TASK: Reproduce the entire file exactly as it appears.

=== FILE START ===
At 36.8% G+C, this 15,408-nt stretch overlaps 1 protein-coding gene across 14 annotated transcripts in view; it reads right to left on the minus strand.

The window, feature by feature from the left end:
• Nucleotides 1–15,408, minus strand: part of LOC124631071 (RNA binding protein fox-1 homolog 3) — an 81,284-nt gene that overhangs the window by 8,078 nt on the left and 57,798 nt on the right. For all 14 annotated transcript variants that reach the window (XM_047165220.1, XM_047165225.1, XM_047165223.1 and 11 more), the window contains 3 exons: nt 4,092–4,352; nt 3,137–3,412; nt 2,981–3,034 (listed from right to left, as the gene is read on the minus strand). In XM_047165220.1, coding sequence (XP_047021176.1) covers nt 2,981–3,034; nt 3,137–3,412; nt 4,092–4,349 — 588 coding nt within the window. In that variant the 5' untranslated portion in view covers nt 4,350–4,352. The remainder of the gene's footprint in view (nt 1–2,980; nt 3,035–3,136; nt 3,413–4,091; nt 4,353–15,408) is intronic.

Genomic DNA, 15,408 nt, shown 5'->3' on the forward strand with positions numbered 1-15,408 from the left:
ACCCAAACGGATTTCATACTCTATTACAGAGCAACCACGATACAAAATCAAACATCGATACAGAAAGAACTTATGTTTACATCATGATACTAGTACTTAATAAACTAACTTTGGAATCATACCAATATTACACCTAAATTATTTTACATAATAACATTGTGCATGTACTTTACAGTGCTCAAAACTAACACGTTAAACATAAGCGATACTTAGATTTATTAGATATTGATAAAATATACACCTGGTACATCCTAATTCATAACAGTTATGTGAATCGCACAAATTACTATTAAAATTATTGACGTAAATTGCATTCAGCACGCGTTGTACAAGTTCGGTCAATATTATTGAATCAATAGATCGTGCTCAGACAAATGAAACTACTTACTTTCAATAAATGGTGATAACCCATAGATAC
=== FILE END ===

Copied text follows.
At 36.8% G+C, this 15,408-nt stretch overlaps 1 protein-coding gene across 14 annotated transcripts in view; it reads right to left on the minus strand.

The window, feature by feature from the left end:
• Nucleotides 1–15,408, minus strand: part of LOC124631071 (RNA binding protein fox-1 homolog 3) — an 81,284-nt gene that overhangs the window by 8,078 nt on the left and 57,798 nt on the right. For all 14 annotated transcript variants that reach the window (XM_047165220.1, XM_047165225.1, XM_047165223.1 and 11 more), the window contains 3 exons: nt 4,092–4,352; nt 3,137–3,412; nt 2,981–3,034 (listed from right to left, as the gene is read on the minus strand). In XM_047165220.1, coding sequence (XP_047021176.1) covers nt 2,981–3,034; nt 3,137–3,412; nt 4,092–4,349 — 588 coding nt within the window. In that variant the 5' untranslated portion in view covers nt 4,350–4,352. The remainder of the gene's footprint in view (nt 1–2,980; nt 3,035–3,136; nt 3,413–4,091; nt 4,353–15,408) is intronic.

Genomic DNA, 15,408 nt, shown 5'->3' on the forward strand with positions numbered 1-15,408 from the left:
ACCCAAACGGATTTCATACTCTATTACAGAGCAACCACGATACAAAATCAAACATCGATACAGAAAGAACTTATGTTTACATCATGATACTAGTACTTAATAAACTAACTTTGGAATCATACCAATATTACACCTAAATTATTTTACATAATAACATTGTGCATGTACTTTACAGTGCTCAAAACTAACACGTTAAACATAAGCGATACTTAGATTTATTAGATATTGATAAAATATACACCTGGTACATCCTAATTCATAACAGTTATGTGAATCGCACAAATTACTATTAAAATTATTGACGTAAATTGCATTCAGCACGCGTTGTACAAGTTCGGTCAATATTATTGAATCAATAGATCGTGCTCAGACAAATGAAACTACTTACTTTCAATAAATGGTGATAACCCATAGATAC